Further investigation then leads to new information and understanding, deals made between the Nauts and individuals, those looking to expand their wealth or potential business prospects. Anything is possible, and the Nauts continue to thrive and grow in number. At the conclusion of this little tale you discover that the father sold his son in exchange for success, without his wife’s knowledge. Under the assumption that it was a rescue, you then have the choice to return the sailor to the Nauts with whom he has spent most of his life. Or, let the parents keep him under duress breaking a contract in the process.

The choice here may be simple, let the individual in question decide – but this opens the door to Greedfall’s greatest and well realised aspect. That is how choice and consequence play into both the stories being told and the actions you can take along the way. In Greedfall if you can’t convince someone with Charisma or Intuition, break into a locked room or chest to get the leverage or information you need. Do them a favour first, give before you take. Or simply, take. In the example above if you decide, after learning the sailor’s location but not the true story behind his abduction, to retrieve him with action. Because, hey, it’s time to sail. Well, that leads to blood being spilt.


Whether it’s the Nauts, the mercenaries for hire Coin Guard, the religious servants of the light of Theleme, the Congregation of Merchants, the all-in-the-name of scientific progress Bridge Alliance, the native islanders and clans of Teer Fradee – keeping everyone happy is all but impossible. Atrocities and crime run rampant no matter where you look, and in a way playing diplomatic detective in Greedfall presents a story about striking a balance in all things. All options are on the table and how you feel about a situation will drive the outcome.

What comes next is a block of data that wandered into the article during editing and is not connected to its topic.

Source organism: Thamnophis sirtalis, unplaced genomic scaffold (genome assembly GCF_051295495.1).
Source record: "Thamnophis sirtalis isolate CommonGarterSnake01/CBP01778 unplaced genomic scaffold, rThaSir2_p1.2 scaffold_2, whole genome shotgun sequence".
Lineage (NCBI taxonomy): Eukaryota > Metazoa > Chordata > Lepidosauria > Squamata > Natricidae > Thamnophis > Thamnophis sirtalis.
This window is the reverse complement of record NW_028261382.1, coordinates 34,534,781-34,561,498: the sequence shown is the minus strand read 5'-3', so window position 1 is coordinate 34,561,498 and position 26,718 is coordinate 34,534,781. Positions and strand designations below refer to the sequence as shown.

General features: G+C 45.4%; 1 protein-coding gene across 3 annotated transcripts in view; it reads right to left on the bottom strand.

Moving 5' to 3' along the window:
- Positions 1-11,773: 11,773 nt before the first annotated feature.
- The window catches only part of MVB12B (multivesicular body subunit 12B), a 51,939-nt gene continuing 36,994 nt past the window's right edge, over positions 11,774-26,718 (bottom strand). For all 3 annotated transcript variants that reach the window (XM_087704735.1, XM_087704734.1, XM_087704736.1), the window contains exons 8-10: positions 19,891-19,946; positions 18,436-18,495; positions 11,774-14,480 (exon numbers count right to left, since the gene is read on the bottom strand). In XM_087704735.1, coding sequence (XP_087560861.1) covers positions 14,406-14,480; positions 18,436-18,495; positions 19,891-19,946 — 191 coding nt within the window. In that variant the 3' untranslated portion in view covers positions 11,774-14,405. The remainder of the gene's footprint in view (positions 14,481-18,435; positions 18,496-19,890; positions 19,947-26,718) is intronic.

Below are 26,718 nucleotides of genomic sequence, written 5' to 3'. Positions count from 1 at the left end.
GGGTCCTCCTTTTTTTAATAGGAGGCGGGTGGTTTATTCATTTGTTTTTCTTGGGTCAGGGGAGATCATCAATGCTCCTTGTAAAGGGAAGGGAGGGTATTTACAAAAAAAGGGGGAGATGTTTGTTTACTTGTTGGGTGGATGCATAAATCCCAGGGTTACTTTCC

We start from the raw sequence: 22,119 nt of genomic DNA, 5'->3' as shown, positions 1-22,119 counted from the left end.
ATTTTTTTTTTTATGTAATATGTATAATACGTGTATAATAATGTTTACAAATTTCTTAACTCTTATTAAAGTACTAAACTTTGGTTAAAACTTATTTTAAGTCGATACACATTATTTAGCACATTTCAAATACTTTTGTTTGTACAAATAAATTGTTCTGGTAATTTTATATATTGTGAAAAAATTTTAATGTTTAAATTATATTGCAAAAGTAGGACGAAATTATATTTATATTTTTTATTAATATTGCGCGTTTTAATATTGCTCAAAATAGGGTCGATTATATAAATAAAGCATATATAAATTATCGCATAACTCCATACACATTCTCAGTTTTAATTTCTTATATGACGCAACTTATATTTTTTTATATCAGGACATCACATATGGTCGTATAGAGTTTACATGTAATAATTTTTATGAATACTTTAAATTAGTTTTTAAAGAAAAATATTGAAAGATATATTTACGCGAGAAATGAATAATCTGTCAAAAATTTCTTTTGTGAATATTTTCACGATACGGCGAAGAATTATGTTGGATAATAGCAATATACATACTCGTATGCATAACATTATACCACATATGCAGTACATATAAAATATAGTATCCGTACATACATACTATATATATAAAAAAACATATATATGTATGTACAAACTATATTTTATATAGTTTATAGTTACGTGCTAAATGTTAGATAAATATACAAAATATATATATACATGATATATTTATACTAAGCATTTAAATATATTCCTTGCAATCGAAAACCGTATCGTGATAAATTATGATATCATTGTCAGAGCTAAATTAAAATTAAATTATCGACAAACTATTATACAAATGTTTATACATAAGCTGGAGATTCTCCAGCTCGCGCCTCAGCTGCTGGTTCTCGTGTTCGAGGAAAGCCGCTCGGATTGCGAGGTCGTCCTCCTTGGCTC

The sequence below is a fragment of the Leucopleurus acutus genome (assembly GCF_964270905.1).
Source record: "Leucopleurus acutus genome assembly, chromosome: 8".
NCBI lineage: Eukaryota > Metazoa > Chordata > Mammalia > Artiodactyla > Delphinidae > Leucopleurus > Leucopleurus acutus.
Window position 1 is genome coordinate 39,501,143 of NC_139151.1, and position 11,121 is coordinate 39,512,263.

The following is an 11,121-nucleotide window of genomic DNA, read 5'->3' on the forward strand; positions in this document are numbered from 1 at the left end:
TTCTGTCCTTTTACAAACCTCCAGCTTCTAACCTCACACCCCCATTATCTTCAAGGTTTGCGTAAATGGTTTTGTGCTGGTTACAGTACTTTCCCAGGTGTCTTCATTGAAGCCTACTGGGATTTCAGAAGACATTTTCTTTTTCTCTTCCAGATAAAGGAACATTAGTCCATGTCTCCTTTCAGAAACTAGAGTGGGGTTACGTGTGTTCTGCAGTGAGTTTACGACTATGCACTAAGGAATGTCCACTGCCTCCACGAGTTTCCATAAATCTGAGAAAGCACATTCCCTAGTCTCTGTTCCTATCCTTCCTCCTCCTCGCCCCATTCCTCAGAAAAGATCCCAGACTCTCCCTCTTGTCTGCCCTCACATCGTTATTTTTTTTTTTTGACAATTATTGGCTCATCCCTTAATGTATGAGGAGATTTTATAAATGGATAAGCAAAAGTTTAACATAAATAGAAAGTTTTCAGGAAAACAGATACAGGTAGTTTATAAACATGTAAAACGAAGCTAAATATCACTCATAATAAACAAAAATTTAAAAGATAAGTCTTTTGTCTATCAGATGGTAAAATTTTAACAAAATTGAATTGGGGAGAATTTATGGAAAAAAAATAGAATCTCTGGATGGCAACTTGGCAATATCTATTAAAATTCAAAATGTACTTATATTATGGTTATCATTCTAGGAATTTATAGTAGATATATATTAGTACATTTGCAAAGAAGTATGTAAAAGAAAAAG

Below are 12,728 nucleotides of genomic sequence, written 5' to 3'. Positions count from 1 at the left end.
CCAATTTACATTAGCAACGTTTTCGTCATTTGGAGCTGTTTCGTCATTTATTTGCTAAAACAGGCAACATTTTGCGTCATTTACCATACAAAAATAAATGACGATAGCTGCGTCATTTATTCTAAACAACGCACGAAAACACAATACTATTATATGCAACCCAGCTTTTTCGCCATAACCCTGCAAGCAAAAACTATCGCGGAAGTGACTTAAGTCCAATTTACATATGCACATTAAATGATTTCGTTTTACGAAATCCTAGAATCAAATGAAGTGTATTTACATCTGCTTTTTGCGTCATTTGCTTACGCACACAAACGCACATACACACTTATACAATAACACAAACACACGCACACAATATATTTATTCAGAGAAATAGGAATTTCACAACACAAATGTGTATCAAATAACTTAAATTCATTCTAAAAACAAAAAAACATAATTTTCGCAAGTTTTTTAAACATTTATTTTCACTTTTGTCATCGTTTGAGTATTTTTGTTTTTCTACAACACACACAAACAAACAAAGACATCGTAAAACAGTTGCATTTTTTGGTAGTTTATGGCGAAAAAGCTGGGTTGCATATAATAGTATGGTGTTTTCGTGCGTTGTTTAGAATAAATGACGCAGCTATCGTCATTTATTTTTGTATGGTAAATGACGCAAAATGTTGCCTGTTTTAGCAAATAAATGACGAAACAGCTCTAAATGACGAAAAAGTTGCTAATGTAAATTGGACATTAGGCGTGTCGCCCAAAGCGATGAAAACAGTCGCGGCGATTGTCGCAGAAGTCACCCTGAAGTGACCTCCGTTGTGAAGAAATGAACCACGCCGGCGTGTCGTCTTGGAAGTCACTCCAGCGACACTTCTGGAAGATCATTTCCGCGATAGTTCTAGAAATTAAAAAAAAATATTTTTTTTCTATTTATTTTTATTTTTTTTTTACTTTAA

“In Greedfall if you can’t convince someone with Charisma or Intuition, break into a locked room or chest to get the leverage or information you need. Do them a favour first, give before you take. Or simply, take.”



In terms of shaping the narrative, Greedfall is pure role-playing. With some of the best quest design and storytelling this side of The Witcher. The larger themes do take time to emerge though, and for a sizable portion of the adventure there’s no singular villain or time-sensitive threat looming like a cloud. Taking on the role of De Sardet, your mission is to try and find a cure for a mysterious and ghastly illness called the Malichor that is plaguing your people. Arriving at Teer Fradee is akin to an awakening, seeing firsthand natives being exploited by colonialism, religious tension and fanaticism, and conflict. The backdrop a gorgeous island full of people, life, and history. And magic, giant beasts, and strange unknown forces.


That all of this comes from a relatively small development team is impressive, though this fact does make itself readily apparent the more you explore the world. Visually, Greedfall’s environments strike the right balance between the familiar and the fantastical and are often breathtaking. That said, there’s repetition almost everywhere you look. Certain buildings look identical no matter the town or port, and in the case of Governor mansions different exteriors with identical interiors. Native abodes look the same too, with only varying face-paint on those walking around and markings on some walls there to differentiate clans. Character models range in quality, from good to serviceable to last-gen.